Plunk, plop and roll.
Perhaps you’ve already introduced your children to bicycling by using a bike trailer or carrier: plunk on a helmet, plop them in a seat and away you roll! If so, you’ve done a great job making them familiar with helmets and getting around on two wheels. Now, it’s time for them to learn to roll on their own.
Here are some tips for teaching your child to ride, with thanks to Rebecca Gomez, with the City of Minneapolis Bike Walk Ambassadors, for her expertise.
According to most medical and physical activity experts, the ideal time to begin teaching a child to bike is between the ages of 3 and 6. At this age range, children are most readily receptive about bicycling. Though kids are physically able to ride and handle a bike, they are not ready to make traffic decisions until the age of 10, and should be supervised while riding.
Getting the right size (and type) of bike and bike helmet is vital. Children are not tiny adults; kids do not benefit by learning how to ride an adult-sized bike. In fact, when kids ride ill-fitting bikes, they’re more prone to crash and injure themselves and others.
Instead, invest in a children’s bike suited and sized for your child. Be sure your child can easily stand over the bike and can easily reach the handlebars while sitting on the bike. A retail bike shop can provide expert counsel on getting the right size of bike. In Northeast, for instance, Recovery Bike Shop, at 2555 Central Ave NE, has refurbished bikes in prices ranging from $30–$75, while Behind Bars Bicycle Shop, at 208 13th Avenue NE, has new bikes and kids’ helmets. You also can find used children’s bikes at garage sales, online or at second-hand stores.
Equally vital is obtaining the right size of helmet. When wearing a bike helmet, the rule of thumb — literally — is for the helmet to sit level on the head and come about a thumb’s width above the eyes. Your child should be able to see the edges of their helmet and the chin strap should fit snug but not tight under the chin.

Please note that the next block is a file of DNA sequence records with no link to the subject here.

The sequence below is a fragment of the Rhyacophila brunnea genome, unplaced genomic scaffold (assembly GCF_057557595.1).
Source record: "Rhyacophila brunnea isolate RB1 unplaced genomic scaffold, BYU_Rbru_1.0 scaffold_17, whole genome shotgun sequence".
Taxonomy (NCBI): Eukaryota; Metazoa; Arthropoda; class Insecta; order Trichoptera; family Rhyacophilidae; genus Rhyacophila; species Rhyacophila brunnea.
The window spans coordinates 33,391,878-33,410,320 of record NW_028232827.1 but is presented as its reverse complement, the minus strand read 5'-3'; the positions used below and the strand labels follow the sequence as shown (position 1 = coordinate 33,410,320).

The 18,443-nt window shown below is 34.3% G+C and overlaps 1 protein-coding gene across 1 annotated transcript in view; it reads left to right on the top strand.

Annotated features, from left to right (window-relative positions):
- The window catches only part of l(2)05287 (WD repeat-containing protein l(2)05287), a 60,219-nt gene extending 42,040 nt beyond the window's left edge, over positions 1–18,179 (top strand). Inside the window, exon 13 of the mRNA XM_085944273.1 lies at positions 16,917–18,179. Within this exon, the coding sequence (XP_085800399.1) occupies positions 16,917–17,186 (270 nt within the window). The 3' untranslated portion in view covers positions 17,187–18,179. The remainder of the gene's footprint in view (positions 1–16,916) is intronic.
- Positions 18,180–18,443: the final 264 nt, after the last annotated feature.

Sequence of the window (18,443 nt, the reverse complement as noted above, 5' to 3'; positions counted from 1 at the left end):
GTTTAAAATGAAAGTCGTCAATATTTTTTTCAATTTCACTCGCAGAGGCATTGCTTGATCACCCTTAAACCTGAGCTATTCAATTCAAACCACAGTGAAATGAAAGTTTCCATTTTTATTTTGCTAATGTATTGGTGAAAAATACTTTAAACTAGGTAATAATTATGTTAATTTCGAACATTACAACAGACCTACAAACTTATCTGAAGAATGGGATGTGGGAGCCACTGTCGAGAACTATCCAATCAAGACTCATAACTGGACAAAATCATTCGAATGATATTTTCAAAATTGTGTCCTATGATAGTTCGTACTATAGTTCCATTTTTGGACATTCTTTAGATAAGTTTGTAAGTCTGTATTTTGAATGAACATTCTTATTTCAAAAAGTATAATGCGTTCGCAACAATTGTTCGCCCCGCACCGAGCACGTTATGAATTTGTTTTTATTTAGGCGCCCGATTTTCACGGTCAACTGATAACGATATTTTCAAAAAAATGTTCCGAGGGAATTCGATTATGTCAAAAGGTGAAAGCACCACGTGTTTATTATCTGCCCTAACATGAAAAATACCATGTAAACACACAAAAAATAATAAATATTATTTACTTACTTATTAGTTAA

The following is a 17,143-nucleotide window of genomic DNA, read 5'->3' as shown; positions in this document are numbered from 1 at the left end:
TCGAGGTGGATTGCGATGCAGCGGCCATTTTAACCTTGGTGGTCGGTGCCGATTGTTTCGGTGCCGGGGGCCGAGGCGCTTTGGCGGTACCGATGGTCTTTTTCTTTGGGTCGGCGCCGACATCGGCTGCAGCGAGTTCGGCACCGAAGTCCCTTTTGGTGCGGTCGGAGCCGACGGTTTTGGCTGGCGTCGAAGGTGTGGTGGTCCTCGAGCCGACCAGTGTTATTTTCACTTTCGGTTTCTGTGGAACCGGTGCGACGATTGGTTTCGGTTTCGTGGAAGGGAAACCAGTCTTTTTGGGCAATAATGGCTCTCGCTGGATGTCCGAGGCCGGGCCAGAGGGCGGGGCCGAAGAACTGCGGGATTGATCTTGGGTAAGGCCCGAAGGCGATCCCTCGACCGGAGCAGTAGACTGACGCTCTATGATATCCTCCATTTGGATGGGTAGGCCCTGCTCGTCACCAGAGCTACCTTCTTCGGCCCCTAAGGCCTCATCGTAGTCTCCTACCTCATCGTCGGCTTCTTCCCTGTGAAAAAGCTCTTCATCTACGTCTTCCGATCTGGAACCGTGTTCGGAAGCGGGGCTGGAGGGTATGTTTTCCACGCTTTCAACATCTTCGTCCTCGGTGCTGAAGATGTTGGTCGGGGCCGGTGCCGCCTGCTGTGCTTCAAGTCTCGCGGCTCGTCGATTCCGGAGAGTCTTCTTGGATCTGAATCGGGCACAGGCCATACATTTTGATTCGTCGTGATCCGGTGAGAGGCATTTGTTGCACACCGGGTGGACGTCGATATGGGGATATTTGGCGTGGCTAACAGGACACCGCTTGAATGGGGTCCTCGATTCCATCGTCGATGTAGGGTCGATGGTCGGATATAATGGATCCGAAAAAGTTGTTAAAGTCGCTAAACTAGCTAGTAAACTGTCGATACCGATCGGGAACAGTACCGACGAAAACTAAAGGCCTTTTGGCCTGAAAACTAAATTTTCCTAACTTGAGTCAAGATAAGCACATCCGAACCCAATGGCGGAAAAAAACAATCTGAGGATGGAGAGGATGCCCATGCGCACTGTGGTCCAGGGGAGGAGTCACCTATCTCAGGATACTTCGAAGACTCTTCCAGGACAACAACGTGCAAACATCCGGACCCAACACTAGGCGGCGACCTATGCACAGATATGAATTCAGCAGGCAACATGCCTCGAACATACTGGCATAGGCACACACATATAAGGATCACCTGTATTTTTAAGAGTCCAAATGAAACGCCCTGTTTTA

The best location to teach bike riding to a child is one that is traffic-free, relatively level, large and paved. A quiet sidewalk with a slight incline is ideal. Going downhill is great for learning to balance and a slight uphill is great when mastering pedaling.
Be sure the bike’s tires are properly inflated and that the seat is at the right height. When first starting out, your child should be able to sit on the seat with feet flat on the ground. You can gradually raise the seat as your child gets more comfortable. The optimal height can be measured by having your child sit on the bike while you hold it upright. There should be a slight bend in your child’s knee when the pedal is at its lowest point.
Think of teaching bike-riding
Stage 1 – Balance: It’s no longer necessary for you to push your child up and down the street and strain your back. Grab a wrench and remove the bike’s pedals. Note, however, that many children’s bikes are equipped with coaster brakes and removing the pedals will also remove the brakes. Instruct your child to sit on the seat and walk or run the bike. Your child’s steps will gradually get bigger until suddenly: “Look, I’m balancing!” Once you see coasting down the street with feet pulled up, your child is ready for steering and pedaling.
Stage 2 – Steering: While coasting, have your child practice turning in big, looping circles. Set up cones and ask your child to steer around them. Bikes will usually go where the rider is looking, so remind your child to look toward the intended direction —not at obstacles to avoid.
Stage 3 – Pedaling and stopping: Once coasting and steering are mastered, your child can begin pedaling. Reattach the pedals. Note that the right and left pedal are threaded differently to ensure they don’t fall off in use. They are usually stamped R and L. Ask your child to repeatedly start and stop (using the bike’s coaster brake or hand brake) until he or she can do so without the bike wobbling.
Stage 4 – Road Rules: Review and enforce with your child the basic bicycling rules of the road. Children should be careful at all intersections: driveways, alleys and streets!
Some kids take to bike-riding more easily than others. If your child isn’t immediately interested, don’t force it. Taking the pedals off allows each child to learn at their own pace and gives them complete control. If your kids are well into their school years, or even teenagers, and have not learned how to bike, it’s still possible for them to do so following these same steps.
Hilary Reeves is communications director for Bike Walk Twin Cities.